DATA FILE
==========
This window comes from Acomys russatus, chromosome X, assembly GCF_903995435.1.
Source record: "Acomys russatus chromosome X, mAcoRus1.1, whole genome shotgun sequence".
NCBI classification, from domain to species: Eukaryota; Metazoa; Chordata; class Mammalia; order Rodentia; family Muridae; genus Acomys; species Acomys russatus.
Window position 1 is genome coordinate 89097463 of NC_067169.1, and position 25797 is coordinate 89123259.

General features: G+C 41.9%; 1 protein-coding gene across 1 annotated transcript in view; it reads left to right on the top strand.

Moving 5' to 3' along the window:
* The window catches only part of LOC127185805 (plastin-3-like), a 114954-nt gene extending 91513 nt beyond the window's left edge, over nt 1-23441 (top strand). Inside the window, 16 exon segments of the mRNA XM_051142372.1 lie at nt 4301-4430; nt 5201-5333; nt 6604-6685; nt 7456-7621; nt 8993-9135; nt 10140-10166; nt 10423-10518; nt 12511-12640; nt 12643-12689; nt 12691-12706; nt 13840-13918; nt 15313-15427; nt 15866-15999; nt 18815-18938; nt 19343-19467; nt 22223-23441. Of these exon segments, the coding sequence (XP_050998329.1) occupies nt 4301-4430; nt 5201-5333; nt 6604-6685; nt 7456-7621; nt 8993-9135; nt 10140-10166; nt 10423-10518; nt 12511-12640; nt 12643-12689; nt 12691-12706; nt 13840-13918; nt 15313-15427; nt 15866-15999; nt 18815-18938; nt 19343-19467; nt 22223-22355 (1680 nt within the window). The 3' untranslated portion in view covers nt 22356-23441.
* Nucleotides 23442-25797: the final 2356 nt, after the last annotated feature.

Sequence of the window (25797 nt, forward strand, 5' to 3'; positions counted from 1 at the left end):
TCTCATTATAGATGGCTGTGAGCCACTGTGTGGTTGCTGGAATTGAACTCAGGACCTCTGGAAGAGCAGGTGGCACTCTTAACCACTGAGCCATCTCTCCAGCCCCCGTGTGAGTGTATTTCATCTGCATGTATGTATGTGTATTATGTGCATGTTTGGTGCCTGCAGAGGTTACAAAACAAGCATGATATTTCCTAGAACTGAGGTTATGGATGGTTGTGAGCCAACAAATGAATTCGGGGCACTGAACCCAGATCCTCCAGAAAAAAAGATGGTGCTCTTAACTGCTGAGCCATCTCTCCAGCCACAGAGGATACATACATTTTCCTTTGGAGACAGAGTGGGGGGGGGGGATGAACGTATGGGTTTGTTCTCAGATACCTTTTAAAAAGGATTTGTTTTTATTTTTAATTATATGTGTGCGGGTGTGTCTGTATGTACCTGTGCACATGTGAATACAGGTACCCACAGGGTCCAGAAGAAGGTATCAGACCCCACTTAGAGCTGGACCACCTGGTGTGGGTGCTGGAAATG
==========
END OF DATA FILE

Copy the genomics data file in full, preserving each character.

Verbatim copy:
This window comes from Acomys russatus, chromosome X, assembly GCF_903995435.1.
Source record: "Acomys russatus chromosome X, mAcoRus1.1, whole genome shotgun sequence".
NCBI classification, from domain to species: Eukaryota; Metazoa; Chordata; class Mammalia; order Rodentia; family Muridae; genus Acomys; species Acomys russatus.
Window position 1 is genome coordinate 89097463 of NC_067169.1, and position 25797 is coordinate 89123259.

General features: G+C 41.9%; 1 protein-coding gene across 1 annotated transcript in view; it reads left to right on the top strand.

Moving 5' to 3' along the window:
* The window catches only part of LOC127185805 (plastin-3-like), a 114954-nt gene extending 91513 nt beyond the window's left edge, over nt 1-23441 (top strand). Inside the window, 16 exon segments of the mRNA XM_051142372.1 lie at nt 4301-4430; nt 5201-5333; nt 6604-6685; nt 7456-7621; nt 8993-9135; nt 10140-10166; nt 10423-10518; nt 12511-12640; nt 12643-12689; nt 12691-12706; nt 13840-13918; nt 15313-15427; nt 15866-15999; nt 18815-18938; nt 19343-19467; nt 22223-23441. Of these exon segments, the coding sequence (XP_050998329.1) occupies nt 4301-4430; nt 5201-5333; nt 6604-6685; nt 7456-7621; nt 8993-9135; nt 10140-10166; nt 10423-10518; nt 12511-12640; nt 12643-12689; nt 12691-12706; nt 13840-13918; nt 15313-15427; nt 15866-15999; nt 18815-18938; nt 19343-19467; nt 22223-22355 (1680 nt within the window). The 3' untranslated portion in view covers nt 22356-23441.
* Nucleotides 23442-25797: the final 2356 nt, after the last annotated feature.

Sequence of the window (25797 nt, forward strand, 5' to 3'; positions counted from 1 at the left end):
TCTCATTATAGATGGCTGTGAGCCACTGTGTGGTTGCTGGAATTGAACTCAGGACCTCTGGAAGAGCAGGTGGCACTCTTAACCACTGAGCCATCTCTCCAGCCCCCGTGTGAGTGTATTTCATCTGCATGTATGTATGTGTATTATGTGCATGTTTGGTGCCTGCAGAGGTTACAAAACAAGCATGATATTTCCTAGAACTGAGGTTATGGATGGTTGTGAGCCAACAAATGAATTCGGGGCACTGAACCCAGATCCTCCAGAAAAAAAGATGGTGCTCTTAACTGCTGAGCCATCTCTCCAGCCACAGAGGATACATACATTTTCCTTTGGAGACAGAGTGGGGGGGGGGGATGAACGTATGGGTTTGTTCTCAGATACCTTTTAAAAAGGATTTGTTTTTATTTTTAATTATATGTGTGCGGGTGTGTCTGTATGTACCTGTGCACATGTGAATACAGGTACCCACAGGGTCCAGAAGAAGGTATCAGACCCCACTTAGAGCTGGACCACCTGGTGTGGGTGCTGGAAATG